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No pulsed radio emission during a bursting phase of a Galactic magnetar


Fast radio bursts (FRBs) are millisecond-duration radio transients of unknown physical origin observed at extragalactic distances1,2,3. It has long been speculated that magnetars are the engine powering repeating bursts from FRB sources4,5,6,7,8,9,10,11,12,13, but no convincing evidence has been collected so far14. Recently, the Galactic magnetar SRG 1935+2154 entered an active phase by emitting intense soft γ-ray bursts15. One FRB-like event with two peaks (FRB 200428) and a luminosity slightly lower than the faintest extragalactic FRBs was detected from the source, in association with a soft γ-ray/hard-X-ray flare18,19,20,21. Here we report an eight-hour targeted radio observational campaign comprising four sessions and assisted by multi-wavelength (optical and hard-X-ray) data. During the third session, 29 soft-γ-ray repeater (SGR) bursts were detected in γ-ray energies. Throughout the observing period, we detected no single dispersed pulsed emission coincident with the arrivals of SGR bursts, but unfortunately we were not observing when the FRB was detected. The non-detection places a fluence upper limit that is eight orders of magnitude lower than the fluence of FRB 200428. Our results suggest that FRB–SGR burst associations are rare. FRBs may be highly relativistic and geometrically beamed, or FRB-like events associated with SGR bursts may have narrow spectra and characteristic frequencies outside the observed band. It is also possible that the physical conditions required to achieve coherent radiation in SGR bursts are difficult to satisfy, and that only under extreme conditions could an FRB be associated with an SGR burst.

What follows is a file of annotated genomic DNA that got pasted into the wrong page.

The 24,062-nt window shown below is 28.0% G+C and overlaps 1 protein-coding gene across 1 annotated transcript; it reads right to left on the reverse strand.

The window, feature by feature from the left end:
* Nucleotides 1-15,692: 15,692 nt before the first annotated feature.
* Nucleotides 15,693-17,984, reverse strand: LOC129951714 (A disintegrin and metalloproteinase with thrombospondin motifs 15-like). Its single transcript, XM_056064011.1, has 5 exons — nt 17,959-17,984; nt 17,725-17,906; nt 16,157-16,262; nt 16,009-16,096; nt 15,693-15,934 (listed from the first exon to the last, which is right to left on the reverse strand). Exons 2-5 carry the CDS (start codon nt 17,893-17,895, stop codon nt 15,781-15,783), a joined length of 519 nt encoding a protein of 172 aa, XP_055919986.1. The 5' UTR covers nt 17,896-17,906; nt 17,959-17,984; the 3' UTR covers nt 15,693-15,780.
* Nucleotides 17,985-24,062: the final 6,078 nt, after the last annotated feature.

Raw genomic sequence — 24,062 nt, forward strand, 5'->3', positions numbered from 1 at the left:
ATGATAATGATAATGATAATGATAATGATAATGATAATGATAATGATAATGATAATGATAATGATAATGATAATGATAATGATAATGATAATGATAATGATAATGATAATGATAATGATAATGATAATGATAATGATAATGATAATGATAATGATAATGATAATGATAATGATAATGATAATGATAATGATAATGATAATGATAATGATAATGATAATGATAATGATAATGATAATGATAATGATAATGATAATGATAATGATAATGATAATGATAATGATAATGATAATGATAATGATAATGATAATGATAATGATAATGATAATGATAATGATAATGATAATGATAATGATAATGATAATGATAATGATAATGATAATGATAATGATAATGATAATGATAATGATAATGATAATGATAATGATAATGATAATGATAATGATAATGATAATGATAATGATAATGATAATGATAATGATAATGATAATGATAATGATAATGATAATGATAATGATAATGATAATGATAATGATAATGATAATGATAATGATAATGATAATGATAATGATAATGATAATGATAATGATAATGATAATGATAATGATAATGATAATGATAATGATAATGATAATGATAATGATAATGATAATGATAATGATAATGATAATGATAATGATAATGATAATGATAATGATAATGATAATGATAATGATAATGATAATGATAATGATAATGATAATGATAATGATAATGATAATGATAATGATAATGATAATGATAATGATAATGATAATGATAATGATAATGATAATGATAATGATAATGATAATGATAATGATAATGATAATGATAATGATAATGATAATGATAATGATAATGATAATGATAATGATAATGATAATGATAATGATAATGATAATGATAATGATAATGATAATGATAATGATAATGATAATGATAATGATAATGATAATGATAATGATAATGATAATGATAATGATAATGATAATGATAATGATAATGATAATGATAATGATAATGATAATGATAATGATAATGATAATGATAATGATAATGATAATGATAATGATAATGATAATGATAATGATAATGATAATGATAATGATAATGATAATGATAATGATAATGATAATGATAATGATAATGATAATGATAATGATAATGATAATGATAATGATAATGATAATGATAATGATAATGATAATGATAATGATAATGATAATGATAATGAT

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Fig. 1: Timeline of multi-wavelength campaign of SGR 1935+2154.
Fig. 2: Non-detection of radio burst within ±30 s of GBM burst 10.

Data availability

Processed data are presented in the tables and figures within the paper. Source data are available from the corresponding authors upon reasonable request. The Fermi/GBM data are publicly available at


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This work is supported by the Natural Science Foundation of China (grants 11988101, 11673002, 11703002, 11543004, 11722324, 11690024, 11633001, 11920101003, 11833003, 11722324, 11633001, 11690024, 11573014, 11725314, 11690024, 11743002, 11873067, 11533003, 11673006, U1938201, 11725313, 11721303, 1172130, U15311243, U1831207, U1838201, U1838202, U1838113, U1938109), National Key Research and Development Programs of China (grants 2018YFA0404204, 2017YFA0402600), the Program for Innovative Talents and Entrepreneur in Jiangsu, the KIAA-CAS Fellowship, the China Postdoctoral Science Foundation (grants 2018M631242, 2016YFA0400800, 2018YFA0400802, E01S11BQ10, XDB23010200,XDB2304040, QYZDY-SSW-SLH008), the International Partnership Program of Chinese Academy of Sciences (grant number 114A11KYSB20160008), the Cultivation Project for FAST Scientific Payoff and Research Achievement of CAMS-CAS, the Max-Planck Partner Group, the Spanish Science Ministry “Centro de Excelencia Severo Ochoa” Program (grant SEV-2017-0709), the Junta de Andalucía (Project P07-TIC-03094) and the Spanish Ministry Projects AYA2012-39727-C03-01, AYA2015-71718R and PID2019-109974RB-I00. We thank E. Fernández-García (IAA-CSIC), I. M. Carrasco-García and C. Pérez del Pulgar (UMA) and the rest of the BOOTES Team for making the reported BOOTES Network observations possible. This work made use of data from FAST—a Chinese national mega-science facility, built and operated by the National Astronomical Observatories, Chinese Academy of Sciences. We also acknowledge the use of public data from the Fermi Science Support Center (FSSC).